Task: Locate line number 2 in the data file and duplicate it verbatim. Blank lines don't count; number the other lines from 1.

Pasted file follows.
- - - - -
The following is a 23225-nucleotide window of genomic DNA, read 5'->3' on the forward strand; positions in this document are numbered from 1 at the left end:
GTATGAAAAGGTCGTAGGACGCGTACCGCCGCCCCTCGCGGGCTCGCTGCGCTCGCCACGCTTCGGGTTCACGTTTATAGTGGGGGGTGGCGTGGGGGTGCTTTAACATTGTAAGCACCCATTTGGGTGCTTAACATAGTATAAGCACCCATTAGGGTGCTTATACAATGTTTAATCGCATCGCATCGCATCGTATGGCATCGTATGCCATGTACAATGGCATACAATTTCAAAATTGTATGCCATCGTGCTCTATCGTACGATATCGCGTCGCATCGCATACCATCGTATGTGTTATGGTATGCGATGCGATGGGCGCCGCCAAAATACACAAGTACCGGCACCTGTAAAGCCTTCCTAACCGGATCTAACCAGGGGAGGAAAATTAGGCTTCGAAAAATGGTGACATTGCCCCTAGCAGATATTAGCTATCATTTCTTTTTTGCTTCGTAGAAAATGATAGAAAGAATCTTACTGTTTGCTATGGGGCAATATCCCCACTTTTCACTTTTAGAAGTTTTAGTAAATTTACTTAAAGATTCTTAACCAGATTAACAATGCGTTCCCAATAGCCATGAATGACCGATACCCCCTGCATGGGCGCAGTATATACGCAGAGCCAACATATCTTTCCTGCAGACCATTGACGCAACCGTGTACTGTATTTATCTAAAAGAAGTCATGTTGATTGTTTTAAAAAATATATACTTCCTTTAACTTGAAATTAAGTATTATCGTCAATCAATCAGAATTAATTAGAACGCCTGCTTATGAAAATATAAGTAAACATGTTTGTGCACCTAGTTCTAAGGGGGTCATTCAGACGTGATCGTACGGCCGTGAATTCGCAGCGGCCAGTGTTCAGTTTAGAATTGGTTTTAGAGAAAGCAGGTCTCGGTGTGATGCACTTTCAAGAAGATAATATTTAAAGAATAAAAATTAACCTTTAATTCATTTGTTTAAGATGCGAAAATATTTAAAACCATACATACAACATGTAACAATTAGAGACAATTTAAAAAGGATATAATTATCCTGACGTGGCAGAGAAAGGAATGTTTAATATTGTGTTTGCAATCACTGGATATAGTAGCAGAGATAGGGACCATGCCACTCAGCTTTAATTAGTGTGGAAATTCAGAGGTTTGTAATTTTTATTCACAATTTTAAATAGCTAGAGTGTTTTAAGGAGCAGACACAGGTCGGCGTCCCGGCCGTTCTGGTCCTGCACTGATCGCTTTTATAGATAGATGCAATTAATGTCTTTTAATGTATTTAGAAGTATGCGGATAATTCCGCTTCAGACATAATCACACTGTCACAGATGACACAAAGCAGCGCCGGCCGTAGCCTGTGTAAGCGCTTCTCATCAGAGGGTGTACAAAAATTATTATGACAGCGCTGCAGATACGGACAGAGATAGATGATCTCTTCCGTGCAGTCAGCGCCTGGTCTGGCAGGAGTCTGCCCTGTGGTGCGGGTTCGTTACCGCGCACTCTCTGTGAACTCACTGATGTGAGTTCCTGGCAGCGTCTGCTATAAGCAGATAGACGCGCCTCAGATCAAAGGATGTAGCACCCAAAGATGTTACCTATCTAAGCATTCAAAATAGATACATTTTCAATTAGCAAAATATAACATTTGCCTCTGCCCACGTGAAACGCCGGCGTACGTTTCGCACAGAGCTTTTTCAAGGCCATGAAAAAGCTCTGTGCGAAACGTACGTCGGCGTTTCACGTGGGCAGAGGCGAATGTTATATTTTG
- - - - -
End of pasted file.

GTATGAAAAGGTCGTAGGACGCGTACCGCCGCCCCTCGCGGGCTCGCTGCGCTCGCCACGCTTCGGGTTCACGTTTATAGTGGGGGGTGGCGTGGGGGTGCTTTAACATTGTAAGCACCCATTTGGGTGCTTAACATAGTATAAGCACCCATTAGGGTGCTTATACAATGTTTAATCGCATCGCATCGCATCGTATGGCATCGTATGCCATGTACAATGGCATACAATTTCAAAATTGTATGCCATCGTGCTCTATCGTACGATATCGCGTCGCATCGCATACCATCGTATGTGTTATGGTATGCGATGCGATGGGCGCCGCCAAAATACACAAGTACCGGCACCTGTAAAGCCTTCCTAACCGGATCTAACCAGGGGAGGAAAATTAGGCTTCGAAAAATGGTGACATTGCCCCTAGCAGATATTAGCTATCATTTCTTTTTTGCTTCGTAGAAAATGATAGAAAGAATCTTACTGTTTGCTATGGGGCAATATCCCCACTTTTCACTTTTAGAAGTTTTAGTAAATTTACTTAAAGATTCTTAACCAGATTAACAATGCGTTCCCAATAGCCATGAATGACCGATACCCCCTGCATGGGCGCAGTATATACGCAGAGCCAACATATCTTTCCTGCAGACCATTGACGCAACCGTGTACTGTATTTATCTAAAAGAAGTCATGTTGATTGTTTTAAAAAATATATACTTCCTTTAACTTGAAATTAAGTATTATCGTCAATCAATCAGAATTAATTAGAACGCCTGCTTATGAAAATATAAGTAAACATGTTTGTGCACCTAGTTCTAAGGGGGTCATTCAGACGTGATCGTACGGCCGTGAATTCGCAGCGGCCAGTGTTCAGTTTAGAATTGGTTTTAGAGAAAGCAGGTCTCGGTGTGATGCACTTTCAAGAAGATAATATTTAAAGAATAAAAATTAACCTTTAATTCATTTGTTTAAGATGCGAAAATATTTAAAACCATACATACAACATGTAACAATTAGAGACAATTTAAAAAGGATATAATTATCCTGACGTGGCAGAGAAAGGAATGTTTAATATTGTGTTTGCAATCACTGGATATAGTAGCAGAGATAGGGACCATGCCACTCAGCTTTAATTAGTGTGGAAATTCAGAGGTTTGTAATTTTTATTCACAATTTTAAATAGCTAGAGTGTTTTAAGGAGCAGACACAGGTCGGCGTCCCGGCCGTTCTGGTCCTGCACTGATCGCTTTTATAGATAGATGCAATTAATGTCTTTTAATGTATTTAGAAGTATGCGGATAATTCCGCTTCAGACATAATCACACTGTCACAGATGACACAAAGCAGCGCCGGCCGTAGCCTGTGTAAGCGCTTCTCATCAGAGGGTGTACAAAAATTATTATGACAGCGCTGCAGATACGGACAGAGATAGATGATCTCTTCCGTGCAGTCAGCGCCTGGTCTGGCAGGAGTCTGCCCTGTGGTGCGGGTTCGTTACCGCGCACTCTCTGTGAACTCACTGATGTGAGTTCCTGGCAGCGTCTGCTATAAGCAGATAGACGCGCCTCAGATCAAAGGATGTAGCACCCAAAGATGTTACCTATCTAAGCATTCAAAATAGATACATTTTCAATTAGCAAAATATAACATTTGCCTCTGCCCACGTGAAACGCCGGCGTACGTTTCGCACAGAGCTTTTTCAAGGCCATGAAAAAGCTCTGTGCGAAACGTACGTCGGCGTTTCACGTGGGCAGAGGCGAATGTTATATTTTG